The Weirdest Art Case Ever, Part Deux: 5 New Details About the Todd White/Margaret Howell SpongeBob Ninja Art Feud

The Weirdest Art Case Ever, Part Deux: 5 New Details About the Todd White/Margaret Howell SpongeBob Ninja Art Feud
Todd White
(Courtesy Art of White)

It's back! We know readers have been dying to know what's going on in the strange legal battle between Todd White — the former SpongeBob SquarePants character designer, Ren & Stimpy animator, and sometimes fine artist — and his 62-year-old Orange County dealer, Margaret Howell. This week, venerated cultural rag Vanity Fair dug into the case, publishing a long exposé getting to the heart of what really happened on that August 2011 evening when Howell accuses White of hiring three "martial arts experts" to attack her and steal $1 million in inventory from the gallery she owns, Gallery HB. White, on the other hand, maintains that the "ninja attack" incident was really nothing more sinister than a sit-down with Howell that ended in a tearful confession that she had printed extra copies of his glicées and forged edition numbers, as well as his signature.

The truth is murky. Who, finally, to believe in this crazy he said/she said case at the weird outer fringes of the art world? It's hard to say — but it is fairly easy to pick out plenty of zany details. Here, ARTINFO breaks out the five craziest new tidbits uncovered by VF's David Kushner — who, by the way, refers obliquely to our previous coverage when he says "one blogger" called the original incident the "weirdest art case ever" (get caught up here and here if you need a primer on the story's background):


The VF story gives new insight into the characters at the center of this story, who take on almost mythical dimensions. White originally broke into the fine art realm, we are told, because of his undeniable "swagger." Cleveland-based gallerist Kevin O'Donnell, who also represents White, goes so far as to say, "he’s a genuine charismatic character, not unlike Warhol." His U.K. publisher, Rod Lacey, calls him "John Lennon with a paintbrush." Later in the story, Lacey  goes on to claim that White's "been taken on as almost a Spartacus figure for the art world," referring to his attempt to start a guild to help his fellow artists navigate the gallery business (Wait — what?) However, after the lawsuit ordeal, White has reportedly been so depressed he couldn't even bring himself to follow his normal routine: painting late into the night while listening to Howard Stern.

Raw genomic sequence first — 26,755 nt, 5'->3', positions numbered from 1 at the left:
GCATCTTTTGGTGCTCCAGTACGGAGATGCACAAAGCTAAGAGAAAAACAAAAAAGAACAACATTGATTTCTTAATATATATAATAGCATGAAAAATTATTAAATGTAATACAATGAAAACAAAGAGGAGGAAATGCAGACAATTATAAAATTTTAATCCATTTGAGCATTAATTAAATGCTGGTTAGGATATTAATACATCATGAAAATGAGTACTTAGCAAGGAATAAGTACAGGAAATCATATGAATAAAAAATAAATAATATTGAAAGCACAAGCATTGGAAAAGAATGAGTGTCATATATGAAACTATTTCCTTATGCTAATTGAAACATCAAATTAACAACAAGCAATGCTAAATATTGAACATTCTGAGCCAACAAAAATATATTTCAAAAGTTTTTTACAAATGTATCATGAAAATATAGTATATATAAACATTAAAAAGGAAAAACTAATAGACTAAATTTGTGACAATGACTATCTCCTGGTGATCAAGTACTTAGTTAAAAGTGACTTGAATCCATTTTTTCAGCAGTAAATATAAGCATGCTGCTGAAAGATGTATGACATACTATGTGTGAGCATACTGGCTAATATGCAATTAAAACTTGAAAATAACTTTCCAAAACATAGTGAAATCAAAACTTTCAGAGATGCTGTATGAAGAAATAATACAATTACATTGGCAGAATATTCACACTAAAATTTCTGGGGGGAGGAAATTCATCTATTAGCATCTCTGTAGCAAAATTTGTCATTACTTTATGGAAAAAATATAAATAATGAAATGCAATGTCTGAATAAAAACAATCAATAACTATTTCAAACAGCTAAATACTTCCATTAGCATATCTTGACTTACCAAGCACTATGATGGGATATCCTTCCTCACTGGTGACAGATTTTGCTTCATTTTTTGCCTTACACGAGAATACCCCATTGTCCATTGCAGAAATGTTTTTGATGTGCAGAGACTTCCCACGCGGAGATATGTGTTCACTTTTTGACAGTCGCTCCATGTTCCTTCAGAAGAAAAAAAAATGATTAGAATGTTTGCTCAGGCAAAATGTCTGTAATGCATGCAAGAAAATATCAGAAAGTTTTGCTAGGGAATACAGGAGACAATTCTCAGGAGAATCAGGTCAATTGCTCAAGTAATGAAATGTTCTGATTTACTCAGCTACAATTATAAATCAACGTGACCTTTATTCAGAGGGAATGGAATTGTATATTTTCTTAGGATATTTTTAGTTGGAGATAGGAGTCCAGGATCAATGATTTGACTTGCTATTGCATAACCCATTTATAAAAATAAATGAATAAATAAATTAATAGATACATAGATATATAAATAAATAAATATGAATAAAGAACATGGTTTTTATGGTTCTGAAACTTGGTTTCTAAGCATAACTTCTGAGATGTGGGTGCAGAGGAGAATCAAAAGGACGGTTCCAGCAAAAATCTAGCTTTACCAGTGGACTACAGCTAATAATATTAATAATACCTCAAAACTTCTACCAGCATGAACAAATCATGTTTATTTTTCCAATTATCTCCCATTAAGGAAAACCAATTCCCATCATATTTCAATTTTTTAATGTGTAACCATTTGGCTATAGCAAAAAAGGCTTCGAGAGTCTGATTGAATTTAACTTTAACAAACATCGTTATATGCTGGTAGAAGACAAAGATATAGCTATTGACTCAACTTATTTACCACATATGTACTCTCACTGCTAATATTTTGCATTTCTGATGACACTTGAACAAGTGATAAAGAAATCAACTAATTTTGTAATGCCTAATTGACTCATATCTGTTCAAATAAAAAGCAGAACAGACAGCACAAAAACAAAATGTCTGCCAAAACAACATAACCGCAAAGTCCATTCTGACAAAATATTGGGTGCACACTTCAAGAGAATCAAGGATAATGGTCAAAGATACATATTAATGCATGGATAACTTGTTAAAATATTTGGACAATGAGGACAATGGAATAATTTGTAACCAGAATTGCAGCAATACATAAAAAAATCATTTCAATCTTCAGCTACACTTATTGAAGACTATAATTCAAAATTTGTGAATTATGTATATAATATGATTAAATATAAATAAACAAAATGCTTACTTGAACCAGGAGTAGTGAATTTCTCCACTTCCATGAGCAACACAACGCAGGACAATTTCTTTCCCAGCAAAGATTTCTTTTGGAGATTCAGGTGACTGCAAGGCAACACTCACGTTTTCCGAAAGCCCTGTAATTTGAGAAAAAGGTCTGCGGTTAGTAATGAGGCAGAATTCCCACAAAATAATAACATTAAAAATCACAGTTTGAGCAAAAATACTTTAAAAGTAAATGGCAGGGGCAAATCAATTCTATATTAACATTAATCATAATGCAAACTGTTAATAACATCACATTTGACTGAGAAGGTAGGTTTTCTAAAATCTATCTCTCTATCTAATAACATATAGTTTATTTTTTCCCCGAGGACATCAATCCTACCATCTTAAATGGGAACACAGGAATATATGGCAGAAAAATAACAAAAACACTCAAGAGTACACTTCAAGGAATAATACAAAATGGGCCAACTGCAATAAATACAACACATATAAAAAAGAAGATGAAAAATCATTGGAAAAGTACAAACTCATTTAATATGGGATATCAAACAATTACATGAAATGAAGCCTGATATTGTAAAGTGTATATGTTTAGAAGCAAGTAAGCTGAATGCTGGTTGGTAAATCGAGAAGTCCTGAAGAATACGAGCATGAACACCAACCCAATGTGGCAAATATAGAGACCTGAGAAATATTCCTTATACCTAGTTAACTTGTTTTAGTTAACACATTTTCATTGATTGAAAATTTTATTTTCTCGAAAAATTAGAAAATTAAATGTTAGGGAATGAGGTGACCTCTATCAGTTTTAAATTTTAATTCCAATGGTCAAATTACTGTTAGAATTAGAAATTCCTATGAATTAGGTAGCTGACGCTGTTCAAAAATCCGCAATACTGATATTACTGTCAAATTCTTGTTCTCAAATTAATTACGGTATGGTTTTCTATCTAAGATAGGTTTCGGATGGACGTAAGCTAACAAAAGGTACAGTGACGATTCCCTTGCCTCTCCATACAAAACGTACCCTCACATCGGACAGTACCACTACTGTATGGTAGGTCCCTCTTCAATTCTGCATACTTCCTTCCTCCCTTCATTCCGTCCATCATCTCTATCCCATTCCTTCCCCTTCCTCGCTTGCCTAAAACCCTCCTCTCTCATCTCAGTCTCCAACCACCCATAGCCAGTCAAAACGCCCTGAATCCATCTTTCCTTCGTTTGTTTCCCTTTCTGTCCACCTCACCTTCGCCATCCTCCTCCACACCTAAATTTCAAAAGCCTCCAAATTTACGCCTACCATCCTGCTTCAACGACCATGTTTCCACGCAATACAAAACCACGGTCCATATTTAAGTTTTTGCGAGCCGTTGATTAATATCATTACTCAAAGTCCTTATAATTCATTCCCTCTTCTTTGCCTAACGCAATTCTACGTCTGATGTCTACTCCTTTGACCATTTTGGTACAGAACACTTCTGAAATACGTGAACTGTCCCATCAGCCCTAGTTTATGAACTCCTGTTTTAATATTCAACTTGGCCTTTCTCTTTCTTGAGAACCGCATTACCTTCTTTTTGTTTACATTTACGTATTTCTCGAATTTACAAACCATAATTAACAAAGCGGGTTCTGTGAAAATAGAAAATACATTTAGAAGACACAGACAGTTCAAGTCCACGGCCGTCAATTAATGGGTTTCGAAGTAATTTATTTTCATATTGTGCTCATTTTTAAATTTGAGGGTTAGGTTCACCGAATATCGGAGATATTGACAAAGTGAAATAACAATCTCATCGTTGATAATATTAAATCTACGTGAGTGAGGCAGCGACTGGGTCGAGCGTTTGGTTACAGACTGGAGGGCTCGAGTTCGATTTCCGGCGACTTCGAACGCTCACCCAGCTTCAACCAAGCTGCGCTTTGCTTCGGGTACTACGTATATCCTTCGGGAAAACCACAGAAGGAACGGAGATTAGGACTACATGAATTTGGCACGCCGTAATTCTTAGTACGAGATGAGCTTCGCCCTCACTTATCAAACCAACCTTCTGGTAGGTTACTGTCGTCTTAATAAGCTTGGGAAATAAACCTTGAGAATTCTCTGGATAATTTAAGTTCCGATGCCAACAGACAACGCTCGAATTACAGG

Howell, for her part, is presented as a pretty slick character. White told VF that she once sold artwork to a bride in the bathroom before her wedding — the benefit of having a gallery in a hotel, ARTINFO presumes. As for her crimes against the SpongeBob artist, in addition to selling a forged print to a private investigator White hired, she also admitted to using a substance called "Goo Be Gone" to remove markings from one of his prints, relabeling it so as to make it seem more rare and expensive. 


White, we are told, is apparently the "poster boy" for glicée prints — digital photos printed to look like they have been painted. He's achieved quite a following, scoring deals with Coca-Cola and the Emmys, and his work is now sold at "major retail operations like Bed Bath & Beyond." As for collectors, Sylvester Stallone owns one of White's prints, for which he supposedly paid $280,000 (there's a new one for ARTINFO to list of celebrity collectors)!


We also learn that White has at least one nemesis besides his former dealer: A rival L.A. artist, Clifford Bailey, has accused White of making work that is just a little bit too similar to his own. And after the Howell/White martial arts scandal went down, Howell did what any smart dealer would do: She picked up the next best thing. Bailey's works now adorn the walls of Gallery HB.


According to White, the stunt he had his friends pull — which was either ninja attack or just a very forceful business meeting, depending on whom you believe — was a result of not wanting to "contaminate his hard-earned market" by reporting Howell's fraud to the police. It's not clear that his power play worked, though.  Today, ARTINFO found several Web sites selling his prints for around $1,000, a far cry from the six figures that Sly Stallone forked out for a White original (full disclosure: we have no idea if they are genuine or not, since it's the Internet).

But, at the end of the day, it all might be water under the bridge. Vanity Fair reports that the parties recently reached a confidential out-of-court settlement.